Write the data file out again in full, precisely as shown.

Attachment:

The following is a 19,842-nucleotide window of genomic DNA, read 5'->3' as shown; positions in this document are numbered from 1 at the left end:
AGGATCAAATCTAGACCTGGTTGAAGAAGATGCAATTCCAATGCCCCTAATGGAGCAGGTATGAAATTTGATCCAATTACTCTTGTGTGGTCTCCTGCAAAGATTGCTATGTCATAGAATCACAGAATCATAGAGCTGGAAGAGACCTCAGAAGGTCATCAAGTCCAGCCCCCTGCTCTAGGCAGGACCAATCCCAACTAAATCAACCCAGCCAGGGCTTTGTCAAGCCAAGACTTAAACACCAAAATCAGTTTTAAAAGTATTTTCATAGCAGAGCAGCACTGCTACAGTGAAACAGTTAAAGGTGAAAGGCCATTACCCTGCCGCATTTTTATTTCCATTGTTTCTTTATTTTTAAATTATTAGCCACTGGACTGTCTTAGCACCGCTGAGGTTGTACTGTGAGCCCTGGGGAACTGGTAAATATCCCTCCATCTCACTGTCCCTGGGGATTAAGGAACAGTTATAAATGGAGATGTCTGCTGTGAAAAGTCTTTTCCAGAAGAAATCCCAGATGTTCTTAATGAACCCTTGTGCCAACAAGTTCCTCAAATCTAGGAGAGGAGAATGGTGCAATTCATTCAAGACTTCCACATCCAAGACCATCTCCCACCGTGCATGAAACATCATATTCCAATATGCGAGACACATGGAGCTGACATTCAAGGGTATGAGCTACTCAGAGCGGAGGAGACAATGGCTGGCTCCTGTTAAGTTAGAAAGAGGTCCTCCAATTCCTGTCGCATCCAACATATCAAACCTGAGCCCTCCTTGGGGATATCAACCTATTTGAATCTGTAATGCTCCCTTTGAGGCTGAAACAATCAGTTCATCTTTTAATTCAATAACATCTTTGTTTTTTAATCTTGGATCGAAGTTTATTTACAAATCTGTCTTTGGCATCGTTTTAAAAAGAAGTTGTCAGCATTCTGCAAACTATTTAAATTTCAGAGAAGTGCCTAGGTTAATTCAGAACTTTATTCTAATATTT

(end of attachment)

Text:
The following is a 19,842-nucleotide window of genomic DNA, read 5'->3' as shown; positions in this document are numbered from 1 at the left end:
AGGATCAAATCTAGACCTGGTTGAAGAAGATGCAATTCCAATGCCCCTAATGGAGCAGGTATGAAATTTGATCCAATTACTCTTGTGTGGTCTCCTGCAAAGATTGCTATGTCATAGAATCACAGAATCATAGAGCTGGAAGAGACCTCAGAAGGTCATCAAGTCCAGCCCCCTGCTCTAGGCAGGACCAATCCCAACTAAATCAACCCAGCCAGGGCTTTGTCAAGCCAAGACTTAAACACCAAAATCAGTTTTAAAAGTATTTTCATAGCAGAGCAGCACTGCTACAGTGAAACAGTTAAAGGTGAAAGGCCATTACCCTGCCGCATTTTTATTTCCATTGTTTCTTTATTTTTAAATTATTAGCCACTGGACTGTCTTAGCACCGCTGAGGTTGTACTGTGAGCCCTGGGGAACTGGTAAATATCCCTCCATCTCACTGTCCCTGGGGATTAAGGAACAGTTATAAATGGAGATGTCTGCTGTGAAAAGTCTTTTCCAGAAGAAATCCCAGATGTTCTTAATGAACCCTTGTGCCAACAAGTTCCTCAAATCTAGGAGAGGAGAATGGTGCAATTCATTCAAGACTTCCACATCCAAGACCATCTCCCACCGTGCATGAAACATCATATTCCAATATGCGAGACACATGGAGCTGACATTCAAGGGTATGAGCTACTCAGAGCGGAGGAGACAATGGCTGGCTCCTGTTAAGTTAGAAAGAGGTCCTCCAATTCCTGTCGCATCCAACATATCAAACCTGAGCCCTCCTTGGGGATATCAACCTATTTGAATCTGTAATGCTCCCTTTGAGGCTGAAACAATCAGTTCATCTTTTAATTCAATAACATCTTTGTTTTTTAATCTTGGATCGAAGTTTATTTACAAATCTGTCTTTGGCATCGTTTTAAAAAGAAGTTGTCAGCATTCTGCAAACTATTTAAATTTCAGAGAAGTGCCTAGGTTAATTCAGAACTTTATTCTAATATTT